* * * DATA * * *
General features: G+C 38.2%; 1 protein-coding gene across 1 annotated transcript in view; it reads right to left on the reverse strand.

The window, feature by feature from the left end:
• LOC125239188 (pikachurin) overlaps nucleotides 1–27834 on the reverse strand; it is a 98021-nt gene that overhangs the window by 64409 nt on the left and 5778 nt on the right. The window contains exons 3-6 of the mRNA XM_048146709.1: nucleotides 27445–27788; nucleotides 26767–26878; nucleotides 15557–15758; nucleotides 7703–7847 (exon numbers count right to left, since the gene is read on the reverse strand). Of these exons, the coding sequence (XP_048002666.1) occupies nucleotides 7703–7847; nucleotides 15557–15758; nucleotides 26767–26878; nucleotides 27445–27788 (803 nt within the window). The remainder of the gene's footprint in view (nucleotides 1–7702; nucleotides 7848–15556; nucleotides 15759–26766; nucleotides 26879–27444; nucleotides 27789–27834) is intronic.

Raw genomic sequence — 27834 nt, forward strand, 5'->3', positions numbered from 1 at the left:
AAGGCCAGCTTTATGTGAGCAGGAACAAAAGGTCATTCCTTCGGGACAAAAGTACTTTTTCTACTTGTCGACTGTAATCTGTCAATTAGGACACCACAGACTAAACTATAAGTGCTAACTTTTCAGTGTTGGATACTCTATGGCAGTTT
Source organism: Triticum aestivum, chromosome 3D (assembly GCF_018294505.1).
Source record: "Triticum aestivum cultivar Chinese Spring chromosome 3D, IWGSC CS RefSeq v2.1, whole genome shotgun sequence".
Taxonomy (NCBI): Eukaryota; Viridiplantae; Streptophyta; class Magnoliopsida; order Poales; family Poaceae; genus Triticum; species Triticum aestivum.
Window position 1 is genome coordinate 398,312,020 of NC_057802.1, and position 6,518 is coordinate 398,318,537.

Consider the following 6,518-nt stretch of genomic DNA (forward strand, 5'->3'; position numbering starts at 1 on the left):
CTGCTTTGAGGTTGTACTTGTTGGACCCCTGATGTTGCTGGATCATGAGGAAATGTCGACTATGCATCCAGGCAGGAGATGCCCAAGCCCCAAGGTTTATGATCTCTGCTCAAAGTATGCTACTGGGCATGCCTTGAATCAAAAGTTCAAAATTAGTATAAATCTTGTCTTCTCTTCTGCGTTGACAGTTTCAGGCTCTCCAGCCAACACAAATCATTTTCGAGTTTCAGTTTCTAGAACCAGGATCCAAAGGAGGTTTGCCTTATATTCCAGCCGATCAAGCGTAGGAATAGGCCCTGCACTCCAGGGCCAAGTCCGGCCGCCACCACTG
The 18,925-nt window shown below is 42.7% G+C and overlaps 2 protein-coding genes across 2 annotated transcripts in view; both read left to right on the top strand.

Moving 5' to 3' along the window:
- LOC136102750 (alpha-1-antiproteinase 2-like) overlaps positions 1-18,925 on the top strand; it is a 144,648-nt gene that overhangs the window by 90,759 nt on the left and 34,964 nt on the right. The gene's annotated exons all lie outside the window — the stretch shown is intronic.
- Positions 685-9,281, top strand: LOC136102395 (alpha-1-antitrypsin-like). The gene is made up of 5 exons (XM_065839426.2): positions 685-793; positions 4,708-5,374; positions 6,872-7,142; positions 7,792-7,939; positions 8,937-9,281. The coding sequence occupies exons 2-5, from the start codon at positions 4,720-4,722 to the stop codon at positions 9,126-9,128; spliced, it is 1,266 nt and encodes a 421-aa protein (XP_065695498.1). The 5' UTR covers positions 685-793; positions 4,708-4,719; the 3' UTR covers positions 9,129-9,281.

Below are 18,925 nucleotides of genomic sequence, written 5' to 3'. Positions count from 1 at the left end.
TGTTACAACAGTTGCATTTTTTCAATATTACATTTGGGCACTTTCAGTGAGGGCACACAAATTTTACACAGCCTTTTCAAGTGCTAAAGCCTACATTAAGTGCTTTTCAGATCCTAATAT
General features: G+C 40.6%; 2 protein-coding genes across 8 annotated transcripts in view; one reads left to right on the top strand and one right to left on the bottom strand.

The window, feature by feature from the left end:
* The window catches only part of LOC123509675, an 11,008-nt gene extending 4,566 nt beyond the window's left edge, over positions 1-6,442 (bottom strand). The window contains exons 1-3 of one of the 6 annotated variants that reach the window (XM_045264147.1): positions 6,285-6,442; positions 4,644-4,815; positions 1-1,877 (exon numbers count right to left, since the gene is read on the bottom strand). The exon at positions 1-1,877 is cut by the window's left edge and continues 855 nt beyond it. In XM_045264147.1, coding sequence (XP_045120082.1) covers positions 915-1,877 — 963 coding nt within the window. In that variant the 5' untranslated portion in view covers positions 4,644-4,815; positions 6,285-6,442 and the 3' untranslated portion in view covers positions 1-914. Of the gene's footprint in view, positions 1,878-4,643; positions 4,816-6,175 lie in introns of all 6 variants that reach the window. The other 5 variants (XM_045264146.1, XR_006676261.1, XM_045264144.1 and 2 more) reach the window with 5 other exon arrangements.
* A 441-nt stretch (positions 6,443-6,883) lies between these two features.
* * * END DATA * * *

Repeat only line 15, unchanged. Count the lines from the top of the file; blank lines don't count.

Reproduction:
- Positions 685-9,281, top strand: LOC136102395 (alpha-1-antitrypsin-like). The gene is made up of 5 exons (XM_065839426.2): positions 685-793; positions 4,708-5,374; positions 6,872-7,142; positions 7,792-7,939; positions 8,937-9,281. The coding sequence occupies exons 2-5, from the start codon at positions 4,720-4,722 to the stop codon at positions 9,126-9,128; spliced, it is 1,266 nt and encodes a 421-aa protein (XP_065695498.1). The 5' UTR covers positions 685-793; positions 4,708-4,719; the 3' UTR covers positions 9,129-9,281.